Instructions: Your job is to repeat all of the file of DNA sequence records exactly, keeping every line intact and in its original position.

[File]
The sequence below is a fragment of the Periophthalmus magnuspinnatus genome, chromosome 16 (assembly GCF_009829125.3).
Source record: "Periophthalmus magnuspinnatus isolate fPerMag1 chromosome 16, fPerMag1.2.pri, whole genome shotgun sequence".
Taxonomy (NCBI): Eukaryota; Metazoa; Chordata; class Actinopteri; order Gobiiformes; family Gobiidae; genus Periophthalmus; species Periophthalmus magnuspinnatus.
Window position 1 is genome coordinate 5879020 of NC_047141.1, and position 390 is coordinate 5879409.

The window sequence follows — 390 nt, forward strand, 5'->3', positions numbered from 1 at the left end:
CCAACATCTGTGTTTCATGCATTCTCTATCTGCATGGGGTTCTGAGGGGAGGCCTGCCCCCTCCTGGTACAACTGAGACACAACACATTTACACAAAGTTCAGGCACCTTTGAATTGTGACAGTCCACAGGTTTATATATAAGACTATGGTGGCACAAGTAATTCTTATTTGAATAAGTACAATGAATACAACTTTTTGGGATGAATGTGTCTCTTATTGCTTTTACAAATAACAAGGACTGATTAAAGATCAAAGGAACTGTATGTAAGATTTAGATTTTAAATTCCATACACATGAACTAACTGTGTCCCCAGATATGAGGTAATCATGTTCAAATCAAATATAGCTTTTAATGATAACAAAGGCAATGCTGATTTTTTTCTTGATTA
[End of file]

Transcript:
The sequence below is a fragment of the Periophthalmus magnuspinnatus genome, chromosome 16 (assembly GCF_009829125.3).
Source record: "Periophthalmus magnuspinnatus isolate fPerMag1 chromosome 16, fPerMag1.2.pri, whole genome shotgun sequence".
Taxonomy (NCBI): Eukaryota; Metazoa; Chordata; class Actinopteri; order Gobiiformes; family Gobiidae; genus Periophthalmus; species Periophthalmus magnuspinnatus.
Window position 1 is genome coordinate 5879020 of NC_047141.1, and position 390 is coordinate 5879409.

The window sequence follows — 390 nt, forward strand, 5'->3', positions numbered from 1 at the left end:
CCAACATCTGTGTTTCATGCATTCTCTATCTGCATGGGGTTCTGAGGGGAGGCCTGCCCCCTCCTGGTACAACTGAGACACAACACATTTACACAAAGTTCAGGCACCTTTGAATTGTGACAGTCCACAGGTTTATATATAAGACTATGGTGGCACAAGTAATTCTTATTTGAATAAGTACAATGAATACAACTTTTTGGGATGAATGTGTCTCTTATTGCTTTTACAAATAACAAGGACTGATTAAAGATCAAAGGAACTGTATGTAAGATTTAGATTTTAAATTCCATACACATGAACTAACTGTGTCCCCAGATATGAGGTAATCATGTTCAAATCAAATATAGCTTTTAATGATAACAAAGGCAATGCTGATTTTTTTCTTGATTA